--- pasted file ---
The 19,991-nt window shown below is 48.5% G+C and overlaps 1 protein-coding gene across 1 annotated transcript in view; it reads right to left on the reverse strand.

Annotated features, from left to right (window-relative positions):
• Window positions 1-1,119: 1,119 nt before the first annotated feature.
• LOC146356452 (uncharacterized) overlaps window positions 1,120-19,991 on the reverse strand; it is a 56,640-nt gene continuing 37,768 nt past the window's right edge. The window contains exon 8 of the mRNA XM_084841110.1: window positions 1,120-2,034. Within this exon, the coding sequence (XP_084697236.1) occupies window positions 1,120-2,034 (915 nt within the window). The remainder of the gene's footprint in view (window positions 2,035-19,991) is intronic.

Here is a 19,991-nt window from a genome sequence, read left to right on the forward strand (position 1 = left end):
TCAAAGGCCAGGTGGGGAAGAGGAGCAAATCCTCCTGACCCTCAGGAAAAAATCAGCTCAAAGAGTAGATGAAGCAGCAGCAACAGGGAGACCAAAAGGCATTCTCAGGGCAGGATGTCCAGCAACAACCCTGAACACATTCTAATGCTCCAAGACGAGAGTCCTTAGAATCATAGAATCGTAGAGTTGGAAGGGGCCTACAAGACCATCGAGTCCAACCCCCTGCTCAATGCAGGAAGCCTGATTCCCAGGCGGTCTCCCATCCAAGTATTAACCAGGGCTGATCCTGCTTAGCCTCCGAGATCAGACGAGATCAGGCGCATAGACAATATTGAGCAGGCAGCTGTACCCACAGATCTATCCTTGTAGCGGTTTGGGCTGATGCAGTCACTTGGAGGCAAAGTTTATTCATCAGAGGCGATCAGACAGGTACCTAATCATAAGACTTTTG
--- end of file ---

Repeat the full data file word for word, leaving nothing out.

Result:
The 19,991-nt window shown below is 48.5% G+C and overlaps 1 protein-coding gene across 1 annotated transcript in view; it reads right to left on the reverse strand.

Annotated features, from left to right (window-relative positions):
• Window positions 1-1,119: 1,119 nt before the first annotated feature.
• LOC146356452 (uncharacterized) overlaps window positions 1,120-19,991 on the reverse strand; it is a 56,640-nt gene continuing 37,768 nt past the window's right edge. The window contains exon 8 of the mRNA XM_084841110.1: window positions 1,120-2,034. Within this exon, the coding sequence (XP_084697236.1) occupies window positions 1,120-2,034 (915 nt within the window). The remainder of the gene's footprint in view (window positions 2,035-19,991) is intronic.

Here is a 19,991-nt window from a genome sequence, read left to right on the forward strand (position 1 = left end):
TCAAAGGCCAGGTGGGGAAGAGGAGCAAATCCTCCTGACCCTCAGGAAAAAATCAGCTCAAAGAGTAGATGAAGCAGCAGCAACAGGGAGACCAAAAGGCATTCTCAGGGCAGGATGTCCAGCAACAACCCTGAACACATTCTAATGCTCCAAGACGAGAGTCCTTAGAATCATAGAATCGTAGAGTTGGAAGGGGCCTACAAGACCATCGAGTCCAACCCCCTGCTCAATGCAGGAAGCCTGATTCCCAGGCGGTCTCCCATCCAAGTATTAACCAGGGCTGATCCTGCTTAGCCTCCGAGATCAGACGAGATCAGGCGCATAGACAATATTGAGCAGGCAGCTGTACCCACAGATCTATCCTTGTAGCGGTTTGGGCTGATGCAGTCACTTGGAGGCAAAGTTTATTCATCAGAGGCGATCAGACAGGTACCTAATCATAAGACTTTTG